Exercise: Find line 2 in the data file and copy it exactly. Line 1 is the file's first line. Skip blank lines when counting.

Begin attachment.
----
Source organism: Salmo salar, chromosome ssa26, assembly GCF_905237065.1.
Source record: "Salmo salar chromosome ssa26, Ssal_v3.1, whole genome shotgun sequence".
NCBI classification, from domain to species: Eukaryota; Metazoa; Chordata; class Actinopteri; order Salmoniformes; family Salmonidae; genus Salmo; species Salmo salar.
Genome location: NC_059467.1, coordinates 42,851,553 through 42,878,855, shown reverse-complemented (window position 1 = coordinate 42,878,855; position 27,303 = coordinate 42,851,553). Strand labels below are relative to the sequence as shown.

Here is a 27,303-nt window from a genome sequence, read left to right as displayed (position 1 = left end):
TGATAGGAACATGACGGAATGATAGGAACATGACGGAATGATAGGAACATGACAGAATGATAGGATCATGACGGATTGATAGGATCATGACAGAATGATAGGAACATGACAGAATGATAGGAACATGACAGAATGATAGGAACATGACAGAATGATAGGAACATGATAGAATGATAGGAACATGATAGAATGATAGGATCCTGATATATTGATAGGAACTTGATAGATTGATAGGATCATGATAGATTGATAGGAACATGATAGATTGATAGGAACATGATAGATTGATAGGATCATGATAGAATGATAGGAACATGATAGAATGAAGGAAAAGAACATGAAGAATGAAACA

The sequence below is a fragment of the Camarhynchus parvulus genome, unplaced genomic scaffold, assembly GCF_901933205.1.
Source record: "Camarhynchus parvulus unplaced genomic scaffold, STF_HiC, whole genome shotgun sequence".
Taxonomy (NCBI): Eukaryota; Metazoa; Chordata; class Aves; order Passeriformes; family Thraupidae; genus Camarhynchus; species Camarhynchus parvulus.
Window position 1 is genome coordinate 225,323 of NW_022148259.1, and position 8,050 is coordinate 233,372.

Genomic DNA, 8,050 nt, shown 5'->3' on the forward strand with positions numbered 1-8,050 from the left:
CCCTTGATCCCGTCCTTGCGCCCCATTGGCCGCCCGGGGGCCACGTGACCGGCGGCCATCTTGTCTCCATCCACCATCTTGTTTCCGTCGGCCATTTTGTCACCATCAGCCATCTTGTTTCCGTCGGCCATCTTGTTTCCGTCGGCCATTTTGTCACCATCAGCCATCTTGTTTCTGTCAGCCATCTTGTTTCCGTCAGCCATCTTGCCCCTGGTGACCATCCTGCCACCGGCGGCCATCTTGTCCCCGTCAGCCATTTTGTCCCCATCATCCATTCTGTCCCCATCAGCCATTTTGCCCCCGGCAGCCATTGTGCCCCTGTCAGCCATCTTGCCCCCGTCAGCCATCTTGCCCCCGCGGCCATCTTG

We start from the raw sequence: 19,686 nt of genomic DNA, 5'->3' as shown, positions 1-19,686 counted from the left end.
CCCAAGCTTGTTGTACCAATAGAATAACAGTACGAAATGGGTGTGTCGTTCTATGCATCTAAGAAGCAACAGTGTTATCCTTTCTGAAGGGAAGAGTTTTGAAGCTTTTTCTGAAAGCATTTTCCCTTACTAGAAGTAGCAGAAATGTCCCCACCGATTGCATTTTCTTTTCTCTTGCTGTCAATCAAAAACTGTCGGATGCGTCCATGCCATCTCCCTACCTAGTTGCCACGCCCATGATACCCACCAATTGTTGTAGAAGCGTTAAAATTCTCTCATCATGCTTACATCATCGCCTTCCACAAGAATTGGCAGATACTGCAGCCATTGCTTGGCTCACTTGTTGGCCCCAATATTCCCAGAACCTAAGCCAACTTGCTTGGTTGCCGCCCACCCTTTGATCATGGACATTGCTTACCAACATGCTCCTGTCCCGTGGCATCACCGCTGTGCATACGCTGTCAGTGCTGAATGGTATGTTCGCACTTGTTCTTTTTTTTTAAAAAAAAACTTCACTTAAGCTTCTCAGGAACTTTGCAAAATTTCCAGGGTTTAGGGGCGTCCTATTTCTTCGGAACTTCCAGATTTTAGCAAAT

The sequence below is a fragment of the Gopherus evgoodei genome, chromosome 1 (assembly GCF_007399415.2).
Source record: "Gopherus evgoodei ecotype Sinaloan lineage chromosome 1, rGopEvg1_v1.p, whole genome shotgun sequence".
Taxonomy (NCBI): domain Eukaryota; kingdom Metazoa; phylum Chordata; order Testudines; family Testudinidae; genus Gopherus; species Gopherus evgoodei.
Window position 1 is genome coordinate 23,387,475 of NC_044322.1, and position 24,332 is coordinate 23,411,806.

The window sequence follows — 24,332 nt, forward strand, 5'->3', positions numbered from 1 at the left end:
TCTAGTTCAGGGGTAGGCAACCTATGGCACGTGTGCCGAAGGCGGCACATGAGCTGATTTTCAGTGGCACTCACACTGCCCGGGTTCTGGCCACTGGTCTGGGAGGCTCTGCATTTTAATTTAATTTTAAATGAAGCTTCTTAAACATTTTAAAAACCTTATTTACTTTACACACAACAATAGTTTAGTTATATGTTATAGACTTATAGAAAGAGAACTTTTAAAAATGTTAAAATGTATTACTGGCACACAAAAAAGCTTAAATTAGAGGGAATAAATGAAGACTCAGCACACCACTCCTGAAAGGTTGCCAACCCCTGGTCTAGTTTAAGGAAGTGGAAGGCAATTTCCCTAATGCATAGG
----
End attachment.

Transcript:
Source record: "Salmo salar chromosome ssa26, Ssal_v3.1, whole genome shotgun sequence".